• ... and those who don't. In two years this question will have vanished in a bulk of 5 questions per day, which is 3650 questions in 2 years. People will search for Perry, for example, and don't find it. – user unknown Sep 9 '11 at 0:53
  • Part II: What you cite is the comment of DTest who didn't vote to close, but who edited the question to remove the name. – user unknown Sep 9 '11 at 0:54
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    Re: part #1: goal isn't to bury information. If you're posting something exceedingly transient with the idea that it'll be buried, it's probably gonna be "Too localized". Part B: don't think for a minute that opting to repeatedly rollback vs. discuss helped your case. – Shog9 Sep 9 '11 at 1:15
  • You will please respect that what I think, and what I don't think, is not something which I abandon to an authority or majority. I'm a free man. – user unknown Sep 9 '11 at 1:48
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    I do respect it, but I've also respectfully noted that what you think doesn't make for a good question. Your choice... – Shog9 Sep 9 '11 at 2:16
  • When I rolled the first modification back, there was no comment, why it was done. Then the question was modified again, while my action must have made clear, that in my opinion, the question doesn't remain the same, as before. The person, who performed the edit isn't a moderator, but a user like me. Why should he have more right to edit my question than me? – user unknown Sep 9 '11 at 3:12
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    He doesn't... Look, did you not consider that perhaps he also found the question interesting, and was attempting to resolve the issue that was resulting in it being closed? – Shog9 Sep 9 '11 at 3:31
  • Since I didn't knew why it was closed, I could only have speculated, why it was closed. Maybe for 4 different reasons. As mentioned above, the reasons, mentioned for closing it (involve facts, references) make much more sense when mentioning the name, giving flesh to the question. However, this question here is more about why it was closed, not why the name was edited away, which has its own thread here: meta.christianity.stackexchange.com/questions/468/… – user unknown Sep 9 '11 at 3:55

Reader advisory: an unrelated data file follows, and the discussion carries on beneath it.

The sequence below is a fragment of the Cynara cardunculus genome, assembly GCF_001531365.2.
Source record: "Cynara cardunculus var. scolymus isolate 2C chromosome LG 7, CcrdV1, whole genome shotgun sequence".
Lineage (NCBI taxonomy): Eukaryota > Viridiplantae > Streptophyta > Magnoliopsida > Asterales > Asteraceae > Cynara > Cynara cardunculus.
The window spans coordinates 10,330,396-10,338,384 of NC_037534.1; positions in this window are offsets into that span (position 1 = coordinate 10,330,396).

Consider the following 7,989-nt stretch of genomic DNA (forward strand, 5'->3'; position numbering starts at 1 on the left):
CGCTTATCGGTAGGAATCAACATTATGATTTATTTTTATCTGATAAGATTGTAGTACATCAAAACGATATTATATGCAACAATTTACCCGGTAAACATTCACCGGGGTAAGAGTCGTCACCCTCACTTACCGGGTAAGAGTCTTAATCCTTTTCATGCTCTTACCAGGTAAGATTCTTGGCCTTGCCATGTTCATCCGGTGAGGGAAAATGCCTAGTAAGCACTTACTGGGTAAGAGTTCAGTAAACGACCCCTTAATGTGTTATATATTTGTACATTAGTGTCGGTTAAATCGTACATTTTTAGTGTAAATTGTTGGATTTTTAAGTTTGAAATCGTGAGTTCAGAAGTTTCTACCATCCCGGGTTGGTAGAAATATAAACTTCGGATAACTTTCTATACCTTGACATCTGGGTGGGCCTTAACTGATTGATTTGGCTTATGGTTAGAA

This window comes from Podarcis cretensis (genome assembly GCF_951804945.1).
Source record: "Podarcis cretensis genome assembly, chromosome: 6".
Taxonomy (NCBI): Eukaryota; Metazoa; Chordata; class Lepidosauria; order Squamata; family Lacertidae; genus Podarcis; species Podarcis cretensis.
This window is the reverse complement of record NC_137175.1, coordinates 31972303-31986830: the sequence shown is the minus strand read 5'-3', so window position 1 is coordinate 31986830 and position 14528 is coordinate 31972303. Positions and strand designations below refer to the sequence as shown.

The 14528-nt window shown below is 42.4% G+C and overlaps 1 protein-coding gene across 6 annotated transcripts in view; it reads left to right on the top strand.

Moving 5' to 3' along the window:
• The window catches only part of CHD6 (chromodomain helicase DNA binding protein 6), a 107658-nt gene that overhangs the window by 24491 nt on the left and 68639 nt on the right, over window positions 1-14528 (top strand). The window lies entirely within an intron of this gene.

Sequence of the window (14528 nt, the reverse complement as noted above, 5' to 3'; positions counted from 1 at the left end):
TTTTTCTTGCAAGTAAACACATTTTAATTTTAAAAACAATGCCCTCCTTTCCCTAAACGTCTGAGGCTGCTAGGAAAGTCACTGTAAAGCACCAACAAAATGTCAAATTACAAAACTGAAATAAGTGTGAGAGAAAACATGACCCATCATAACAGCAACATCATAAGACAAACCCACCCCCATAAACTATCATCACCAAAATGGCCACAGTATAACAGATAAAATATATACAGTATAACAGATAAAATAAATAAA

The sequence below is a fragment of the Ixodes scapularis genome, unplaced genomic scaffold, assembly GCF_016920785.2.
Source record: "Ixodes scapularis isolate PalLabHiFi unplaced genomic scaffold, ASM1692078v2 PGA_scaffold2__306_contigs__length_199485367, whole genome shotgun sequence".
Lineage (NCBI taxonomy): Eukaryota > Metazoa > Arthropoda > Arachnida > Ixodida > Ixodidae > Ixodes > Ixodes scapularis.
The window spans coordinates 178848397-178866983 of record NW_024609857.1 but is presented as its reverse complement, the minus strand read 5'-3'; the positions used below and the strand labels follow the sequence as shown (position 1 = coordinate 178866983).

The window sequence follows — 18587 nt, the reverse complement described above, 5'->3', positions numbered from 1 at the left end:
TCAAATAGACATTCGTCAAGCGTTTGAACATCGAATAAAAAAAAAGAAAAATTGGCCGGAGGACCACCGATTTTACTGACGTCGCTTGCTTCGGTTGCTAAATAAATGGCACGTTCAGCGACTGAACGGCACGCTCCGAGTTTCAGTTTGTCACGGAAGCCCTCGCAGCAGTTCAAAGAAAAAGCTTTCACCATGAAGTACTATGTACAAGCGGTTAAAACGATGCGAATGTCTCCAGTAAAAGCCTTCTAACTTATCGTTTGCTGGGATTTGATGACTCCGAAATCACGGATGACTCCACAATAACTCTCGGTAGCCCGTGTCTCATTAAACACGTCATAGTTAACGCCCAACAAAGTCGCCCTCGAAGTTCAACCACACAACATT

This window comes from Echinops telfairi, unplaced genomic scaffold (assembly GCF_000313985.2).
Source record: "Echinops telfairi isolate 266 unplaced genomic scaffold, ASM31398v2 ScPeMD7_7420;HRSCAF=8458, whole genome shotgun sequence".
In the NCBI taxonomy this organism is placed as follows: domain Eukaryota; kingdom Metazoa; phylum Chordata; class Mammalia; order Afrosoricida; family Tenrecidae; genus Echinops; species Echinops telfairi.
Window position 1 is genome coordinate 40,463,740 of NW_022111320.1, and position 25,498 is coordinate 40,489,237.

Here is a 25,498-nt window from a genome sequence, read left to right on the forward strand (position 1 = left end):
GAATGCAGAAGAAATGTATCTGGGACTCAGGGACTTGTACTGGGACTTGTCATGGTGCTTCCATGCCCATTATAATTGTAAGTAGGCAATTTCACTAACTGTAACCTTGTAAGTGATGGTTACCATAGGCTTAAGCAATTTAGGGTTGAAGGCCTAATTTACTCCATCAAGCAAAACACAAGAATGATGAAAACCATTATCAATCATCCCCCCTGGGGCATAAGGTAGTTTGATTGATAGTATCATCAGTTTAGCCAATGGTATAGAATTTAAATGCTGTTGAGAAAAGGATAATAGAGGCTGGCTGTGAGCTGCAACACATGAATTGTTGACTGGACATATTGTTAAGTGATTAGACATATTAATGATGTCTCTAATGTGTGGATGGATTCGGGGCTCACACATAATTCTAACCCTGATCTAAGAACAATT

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I suggest to be more specific when closing a question, if it isn't obviously spam, rude and offensive, or a poor google-request.

I agree, it seems we're having trouble coming to a consensus on why a question is VtC. It can't be helped, we're still learning.

My reasons for eventually supporting the not-constructive VtC is the rollbacks. As noted, the name does not add context for a Christianity-related answer, so is unnecessary.

I agree with Peter Turner's 1st/2nd points completely, but have reservations about 3rd. With so many denominations of Christianity, it seems difficult to ask any question that won't spark a different answer per belief (or worst-case scenario, each user has their own opinion). Most of these type questions can be (re)worded to speak to either a specific denomination, or 'what does the bible say about X'. But it's difficult for someone who's not familiar with all the denominations/factions to know how to word it that way.

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  • As mentioned in my answer to him, I disagree about the meaning of the golden calf as self-gain. But it can't be discussed, because the question was closed - what a pity! – user unknown Sep 9 '11 at 4:00